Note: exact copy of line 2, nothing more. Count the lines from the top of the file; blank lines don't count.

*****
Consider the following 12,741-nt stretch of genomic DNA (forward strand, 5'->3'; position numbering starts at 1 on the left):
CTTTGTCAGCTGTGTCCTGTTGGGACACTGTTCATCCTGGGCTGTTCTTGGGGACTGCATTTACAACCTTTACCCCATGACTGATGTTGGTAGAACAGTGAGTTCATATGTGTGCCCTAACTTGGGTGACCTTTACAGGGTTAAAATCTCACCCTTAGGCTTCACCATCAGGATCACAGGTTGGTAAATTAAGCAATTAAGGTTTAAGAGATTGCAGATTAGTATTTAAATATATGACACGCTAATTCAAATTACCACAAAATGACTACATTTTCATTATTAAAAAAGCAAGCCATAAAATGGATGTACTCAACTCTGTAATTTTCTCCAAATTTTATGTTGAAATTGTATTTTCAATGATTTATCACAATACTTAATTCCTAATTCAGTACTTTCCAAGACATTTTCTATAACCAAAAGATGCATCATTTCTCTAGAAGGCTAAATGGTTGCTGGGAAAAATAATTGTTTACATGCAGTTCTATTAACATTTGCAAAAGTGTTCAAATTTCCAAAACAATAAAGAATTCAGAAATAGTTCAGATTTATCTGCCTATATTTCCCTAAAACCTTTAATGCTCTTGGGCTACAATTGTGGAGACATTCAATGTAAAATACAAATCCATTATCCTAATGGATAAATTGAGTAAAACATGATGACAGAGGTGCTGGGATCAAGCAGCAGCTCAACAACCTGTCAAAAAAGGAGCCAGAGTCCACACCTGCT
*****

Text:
CTTTGTCAGCTGTGTCCTGTTGGGACACTGTTCATCCTGGGCTGTTCTTGGGGACTGCATTTACAACCTTTACCCCATGACTGATGTTGGTAGAACAGTGAGTTCATATGTGTGCCCTAACTTGGGTGACCTTTACAGGGTTAAAATCTCACCCTTAGGCTTCACCATCAGGATCACAGGTTGGTAAATTAAGCAATTAAGGTTTAAGAGATTGCAGATTAGTATTTAAATATATGACACGCTAATTCAAATTACCACAAAATGACTACATTTTCATTATTAAAAAAGCAAGCCATAAAATGGATGTACTCAACTCTGTAATTTTCTCCAAATTTTATGTTGAAATTGTATTTTCAATGATTTATCACAATACTTAATTCCTAATTCAGTACTTTCCAAGACATTTTCTATAACCAAAAGATGCATCATTTCTCTAGAAGGCTAAATGGTTGCTGGGAAAAATAATTGTTTACATGCAGTTCTATTAACATTTGCAAAAGTGTTCAAATTTCCAAAACAATAAAGAATTCAGAAATAGTTCAGATTTATCTGCCTATATTTCCCTAAAACCTTTAATGCTCTTGGGCTACAATTGTGGAGACATTCAATGTAAAATACAAATCCATTATCCTAATGGATAAATTGAGTAAAACATGATGACAGAGGTGCTGGGATCAAGCAGCAGCTCAACAACCTGTCAAAAAAGGAGCCAGAGTCCACACCTGCT